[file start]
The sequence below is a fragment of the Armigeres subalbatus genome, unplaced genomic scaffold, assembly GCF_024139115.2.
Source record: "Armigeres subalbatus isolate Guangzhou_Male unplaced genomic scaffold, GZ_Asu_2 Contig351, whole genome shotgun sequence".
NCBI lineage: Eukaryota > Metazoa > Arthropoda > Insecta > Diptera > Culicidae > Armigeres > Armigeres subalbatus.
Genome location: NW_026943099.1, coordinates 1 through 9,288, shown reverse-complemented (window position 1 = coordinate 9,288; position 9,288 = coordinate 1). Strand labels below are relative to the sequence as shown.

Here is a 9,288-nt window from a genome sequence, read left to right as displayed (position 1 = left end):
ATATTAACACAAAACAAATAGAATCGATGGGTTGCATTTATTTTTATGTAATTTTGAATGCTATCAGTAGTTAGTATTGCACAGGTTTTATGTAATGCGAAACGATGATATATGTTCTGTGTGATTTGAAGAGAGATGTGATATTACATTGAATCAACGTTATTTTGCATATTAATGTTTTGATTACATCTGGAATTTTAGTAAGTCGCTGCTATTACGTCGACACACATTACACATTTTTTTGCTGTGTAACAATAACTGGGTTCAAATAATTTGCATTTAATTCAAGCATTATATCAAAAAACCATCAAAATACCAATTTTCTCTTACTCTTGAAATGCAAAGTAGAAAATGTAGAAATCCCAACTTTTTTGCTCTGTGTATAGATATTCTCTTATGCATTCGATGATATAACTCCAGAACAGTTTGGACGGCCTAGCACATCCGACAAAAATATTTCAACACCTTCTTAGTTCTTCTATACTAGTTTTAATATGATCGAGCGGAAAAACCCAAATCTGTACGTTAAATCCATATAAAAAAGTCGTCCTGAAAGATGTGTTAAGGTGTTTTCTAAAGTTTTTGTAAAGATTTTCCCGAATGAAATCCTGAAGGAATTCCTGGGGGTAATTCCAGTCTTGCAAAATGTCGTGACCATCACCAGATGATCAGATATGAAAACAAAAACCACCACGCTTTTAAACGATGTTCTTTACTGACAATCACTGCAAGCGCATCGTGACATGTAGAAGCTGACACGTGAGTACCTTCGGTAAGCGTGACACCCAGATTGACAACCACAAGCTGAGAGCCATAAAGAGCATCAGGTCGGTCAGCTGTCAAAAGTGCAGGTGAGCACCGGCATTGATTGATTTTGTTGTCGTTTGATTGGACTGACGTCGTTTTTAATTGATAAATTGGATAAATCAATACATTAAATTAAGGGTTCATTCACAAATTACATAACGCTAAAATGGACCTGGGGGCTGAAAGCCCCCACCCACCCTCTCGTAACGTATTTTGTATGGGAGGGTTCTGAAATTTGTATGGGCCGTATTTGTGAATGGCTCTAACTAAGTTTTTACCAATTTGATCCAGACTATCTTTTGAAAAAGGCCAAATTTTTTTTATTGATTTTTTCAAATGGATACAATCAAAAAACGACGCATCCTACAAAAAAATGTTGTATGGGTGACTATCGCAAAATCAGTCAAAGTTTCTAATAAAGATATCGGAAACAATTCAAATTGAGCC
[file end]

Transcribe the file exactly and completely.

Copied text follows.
The sequence below is a fragment of the Armigeres subalbatus genome, unplaced genomic scaffold, assembly GCF_024139115.2.
Source record: "Armigeres subalbatus isolate Guangzhou_Male unplaced genomic scaffold, GZ_Asu_2 Contig351, whole genome shotgun sequence".
NCBI lineage: Eukaryota > Metazoa > Arthropoda > Insecta > Diptera > Culicidae > Armigeres > Armigeres subalbatus.
Genome location: NW_026943099.1, coordinates 1 through 9,288, shown reverse-complemented (window position 1 = coordinate 9,288; position 9,288 = coordinate 1). Strand labels below are relative to the sequence as shown.

Here is a 9,288-nt window from a genome sequence, read left to right as displayed (position 1 = left end):
ATATTAACACAAAACAAATAGAATCGATGGGTTGCATTTATTTTTATGTAATTTTGAATGCTATCAGTAGTTAGTATTGCACAGGTTTTATGTAATGCGAAACGATGATATATGTTCTGTGTGATTTGAAGAGAGATGTGATATTACATTGAATCAACGTTATTTTGCATATTAATGTTTTGATTACATCTGGAATTTTAGTAAGTCGCTGCTATTACGTCGACACACATTACACATTTTTTTGCTGTGTAACAATAACTGGGTTCAAATAATTTGCATTTAATTCAAGCATTATATCAAAAAACCATCAAAATACCAATTTTCTCTTACTCTTGAAATGCAAAGTAGAAAATGTAGAAATCCCAACTTTTTTGCTCTGTGTATAGATATTCTCTTATGCATTCGATGATATAACTCCAGAACAGTTTGGACGGCCTAGCACATCCGACAAAAATATTTCAACACCTTCTTAGTTCTTCTATACTAGTTTTAATATGATCGAGCGGAAAAACCCAAATCTGTACGTTAAATCCATATAAAAAAGTCGTCCTGAAAGATGTGTTAAGGTGTTTTCTAAAGTTTTTGTAAAGATTTTCCCGAATGAAATCCTGAAGGAATTCCTGGGGGTAATTCCAGTCTTGCAAAATGTCGTGACCATCACCAGATGATCAGATATGAAAACAAAAACCACCACGCTTTTAAACGATGTTCTTTACTGACAATCACTGCAAGCGCATCGTGACATGTAGAAGCTGACACGTGAGTACCTTCGGTAAGCGTGACACCCAGATTGACAACCACAAGCTGAGAGCCATAAAGAGCATCAGGTCGGTCAGCTGTCAAAAGTGCAGGTGAGCACCGGCATTGATTGATTTTGTTGTCGTTTGATTGGACTGACGTCGTTTTTAATTGATAAATTGGATAAATCAATACATTAAATTAAGGGTTCATTCACAAATTACATAACGCTAAAATGGACCTGGGGGCTGAAAGCCCCCACCCACCCTCTCGTAACGTATTTTGTATGGGAGGGTTCTGAAATTTGTATGGGCCGTATTTGTGAATGGCTCTAACTAAGTTTTTACCAATTTGATCCAGACTATCTTTTGAAAAAGGCCAAATTTTTTTTATTGATTTTTTCAAATGGATACAATCAAAAAACGACGCATCCTACAAAAAAATGTTGTATGGGTGACTATCGCAAAATCAGTCAAAGTTTCTAATAAAGATATCGGAAACAATTCAAATTGAGCC